It is a common assumption that biographies and general non-fiction will represent an issue in a balanced and objective manner, however, the book "Diana Queen of Hearts" written by Marc Cerasini does not fit this description to a large extent. The author delivers a biased life story of Princess Diana as he has created gaps and silences, foregrounded and marginalised people, and certain information and events does not concur with supplementary research.
Gaps & silences
As biographers write from discursive positions that have been socially constructed, they are no more or less 'honest'. They cannot be neutral, and make decisions about what to 'leave in' and what to 'take out' of a life story, thus socially shaping representations of their subjects. Cerasini does this in several ways. For instance, it was Diana and Charles's tenth wedding anniversary and when asked what she had planned for the occasion, Diana replied, "What is there to celebrate?" This has created a gap, and without further obtaining a quote from Prince Charles, the author is therefore silencing the Prince.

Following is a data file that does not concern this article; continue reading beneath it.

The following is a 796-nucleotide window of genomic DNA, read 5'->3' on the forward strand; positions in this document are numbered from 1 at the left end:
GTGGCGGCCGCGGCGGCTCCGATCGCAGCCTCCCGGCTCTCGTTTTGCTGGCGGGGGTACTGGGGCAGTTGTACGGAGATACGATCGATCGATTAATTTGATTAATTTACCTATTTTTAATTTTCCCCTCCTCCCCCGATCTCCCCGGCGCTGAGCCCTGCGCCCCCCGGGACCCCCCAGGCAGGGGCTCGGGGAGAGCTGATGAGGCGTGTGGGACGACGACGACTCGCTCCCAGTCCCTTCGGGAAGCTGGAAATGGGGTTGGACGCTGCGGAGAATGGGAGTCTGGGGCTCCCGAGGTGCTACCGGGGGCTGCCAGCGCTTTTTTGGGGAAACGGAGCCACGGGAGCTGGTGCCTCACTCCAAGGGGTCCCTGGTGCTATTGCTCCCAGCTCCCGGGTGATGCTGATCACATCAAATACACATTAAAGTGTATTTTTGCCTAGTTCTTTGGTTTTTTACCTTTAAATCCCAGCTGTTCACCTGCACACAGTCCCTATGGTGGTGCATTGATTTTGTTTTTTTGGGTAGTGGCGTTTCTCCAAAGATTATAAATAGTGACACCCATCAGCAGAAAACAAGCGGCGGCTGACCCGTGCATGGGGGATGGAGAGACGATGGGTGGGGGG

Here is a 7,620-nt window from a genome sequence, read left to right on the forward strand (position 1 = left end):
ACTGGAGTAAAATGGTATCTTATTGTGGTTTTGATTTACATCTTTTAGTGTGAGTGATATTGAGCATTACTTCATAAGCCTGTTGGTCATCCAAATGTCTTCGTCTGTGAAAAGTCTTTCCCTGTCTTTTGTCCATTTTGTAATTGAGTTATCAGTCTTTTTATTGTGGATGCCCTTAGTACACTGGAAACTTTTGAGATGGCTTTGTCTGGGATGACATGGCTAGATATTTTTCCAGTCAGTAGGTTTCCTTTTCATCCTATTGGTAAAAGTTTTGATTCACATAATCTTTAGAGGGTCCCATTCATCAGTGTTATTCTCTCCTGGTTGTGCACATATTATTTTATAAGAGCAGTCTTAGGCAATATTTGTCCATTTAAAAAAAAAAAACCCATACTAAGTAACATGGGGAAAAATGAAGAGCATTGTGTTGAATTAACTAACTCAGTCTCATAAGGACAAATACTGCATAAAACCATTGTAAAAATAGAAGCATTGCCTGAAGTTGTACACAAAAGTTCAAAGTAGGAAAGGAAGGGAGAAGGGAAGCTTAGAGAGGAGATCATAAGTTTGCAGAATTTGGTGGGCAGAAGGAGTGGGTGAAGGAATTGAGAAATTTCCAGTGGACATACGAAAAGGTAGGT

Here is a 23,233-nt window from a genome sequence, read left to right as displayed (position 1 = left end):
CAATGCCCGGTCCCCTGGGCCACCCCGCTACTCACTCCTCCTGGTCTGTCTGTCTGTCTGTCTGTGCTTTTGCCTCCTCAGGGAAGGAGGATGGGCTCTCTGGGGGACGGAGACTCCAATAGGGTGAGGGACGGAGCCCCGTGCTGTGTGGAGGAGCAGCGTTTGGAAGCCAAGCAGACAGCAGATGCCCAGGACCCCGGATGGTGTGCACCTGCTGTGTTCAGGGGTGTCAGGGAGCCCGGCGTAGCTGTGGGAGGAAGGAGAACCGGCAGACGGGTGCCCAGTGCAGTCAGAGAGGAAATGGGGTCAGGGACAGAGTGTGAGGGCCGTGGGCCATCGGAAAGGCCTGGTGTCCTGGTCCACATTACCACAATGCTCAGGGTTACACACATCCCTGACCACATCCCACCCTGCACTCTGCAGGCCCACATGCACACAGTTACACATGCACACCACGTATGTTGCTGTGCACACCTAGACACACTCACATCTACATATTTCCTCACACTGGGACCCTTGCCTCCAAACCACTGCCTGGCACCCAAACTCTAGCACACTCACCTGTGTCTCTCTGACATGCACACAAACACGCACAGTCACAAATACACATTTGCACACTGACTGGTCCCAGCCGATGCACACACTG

This invites the reader to view Prince Charles as the cause of the demise of his marriage. Furthermore, Cerasini selectively created the belief that Diana was left with nothing after the divorce as he quoted, "...Diana was stripped of the honorific 'Her Royal Majesty' but was permitted to retain the title 'Princess of Wales'." The Royal family was silenced and so, created the dominant ideology that Diana was treated very badly by the Royal family. The book has exploited the use of gaps and silences that reinforce the values, attitudes and preferences of Princess Diana at the expense of Prince Charles and the Royal Family. This invited reading often leads to the foregrounding and marginalisation of prominent characters in her life.
Foregrounding & marginalisation...